WASHINGTON -- As the Obama administration confronts the politics around immigration, especially given a new law in Arizona, its hopes for a bipartisan compromise on the broader issue rest with Sen. Lindsey Graham.
But the White House also needs the South Carolina Republican if it wants to pass comprehensive energy legislation this year. And the West Wing's delicate negotiations over the fate of detainees at Guantanamo Bay are being quietly conducted by ... Lindsey Graham.
It's as if the senator -- who campaigned tirelessly against Barack Obama in the 2008 campaign -- has been awarded the titles of chief negotiator, senior adviser and top strategist in the Obama White House.
"Rahm has a good relationship with him," press secretary Robert Gibbs said, noting the frequent meetings between Graham and White House Chief of Staff Rahm Emanuel. "The president has a good relationship with him. Many folks here do."
On immigration, energy and terrorism, Graham has run hot and cold with the administration, sometimes pleading with officials in private, sometimes cajoling them in public, sometimes lapsing into silence as he seeks to move them.
He has a direct line to Emanuel, and more than once has met with Obama to discuss detention policy.
During months of negotiation over energy legislation, Graham and his staff have worked with the White House directly through Emanuel and environmental adviser Carol Browner.
But if the soft-spoken and intense senator is a rare Republican willing to cooperate and negotiate with the administration, he's also a cantankerous one.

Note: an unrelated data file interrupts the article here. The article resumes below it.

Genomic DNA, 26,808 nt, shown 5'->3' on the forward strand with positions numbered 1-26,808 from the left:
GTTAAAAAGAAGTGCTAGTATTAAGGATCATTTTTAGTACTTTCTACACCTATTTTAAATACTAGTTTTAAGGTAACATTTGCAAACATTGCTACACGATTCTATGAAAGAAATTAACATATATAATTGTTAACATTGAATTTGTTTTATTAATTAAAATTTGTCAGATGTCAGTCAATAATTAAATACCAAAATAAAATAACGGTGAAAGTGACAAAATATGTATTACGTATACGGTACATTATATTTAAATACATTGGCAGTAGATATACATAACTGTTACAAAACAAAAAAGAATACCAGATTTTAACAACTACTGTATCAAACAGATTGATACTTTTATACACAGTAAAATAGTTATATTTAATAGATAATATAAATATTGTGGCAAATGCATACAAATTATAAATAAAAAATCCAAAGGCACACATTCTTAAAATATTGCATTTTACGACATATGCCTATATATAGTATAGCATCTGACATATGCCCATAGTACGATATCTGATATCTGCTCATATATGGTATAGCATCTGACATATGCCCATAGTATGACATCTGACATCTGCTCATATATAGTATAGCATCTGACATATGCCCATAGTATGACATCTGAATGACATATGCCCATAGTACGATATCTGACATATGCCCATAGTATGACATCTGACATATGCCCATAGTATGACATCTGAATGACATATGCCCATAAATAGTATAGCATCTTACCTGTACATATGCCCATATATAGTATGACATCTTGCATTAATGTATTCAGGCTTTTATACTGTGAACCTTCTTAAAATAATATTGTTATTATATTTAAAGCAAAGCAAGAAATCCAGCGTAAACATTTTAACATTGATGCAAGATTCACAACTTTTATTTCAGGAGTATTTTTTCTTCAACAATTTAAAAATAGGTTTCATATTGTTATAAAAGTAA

In a blistering letter to Obama over the weekend, Graham threatened to pull out of bipartisan climate change talks if Senate Majority Leader Harry M. Reid, D-Nev., moves to take up immigration reform before the energy legislation.
"This has destroyed my confidence that there will be a serious commitment and focus to move energy legislation this year," Graham wrote. "Moving forward on immigration -- in this hurried, panicked manner -- is nothing more than a cynical political ploy."
Reid said Tuesday he is willing to bring up the climate change legislation ahead of an immigration bill, but Graham said nothing has changed.
"The energy bill is ready. We will move to that more quickly than a bill we don't have," Reid said. "I don't have an immigration bill."
The fact that Reid won't take immigration off the table, said Graham, "tells me all I need to know about him and energy and climate."
Republicans close to Graham say his anger over the immigration issue is directed largely at Reid; pursuing immigration reform would please the many Hispanics and union workers in Nevada, the majority leader's state.
"It's so cynical, shockingly, that they would pass up a once-in-a-generation chance to pass climate-change reform in order to curry more favor with a certain voting bloc," said GOP consultant John Weaver, a longtime friend and adviser to Graham.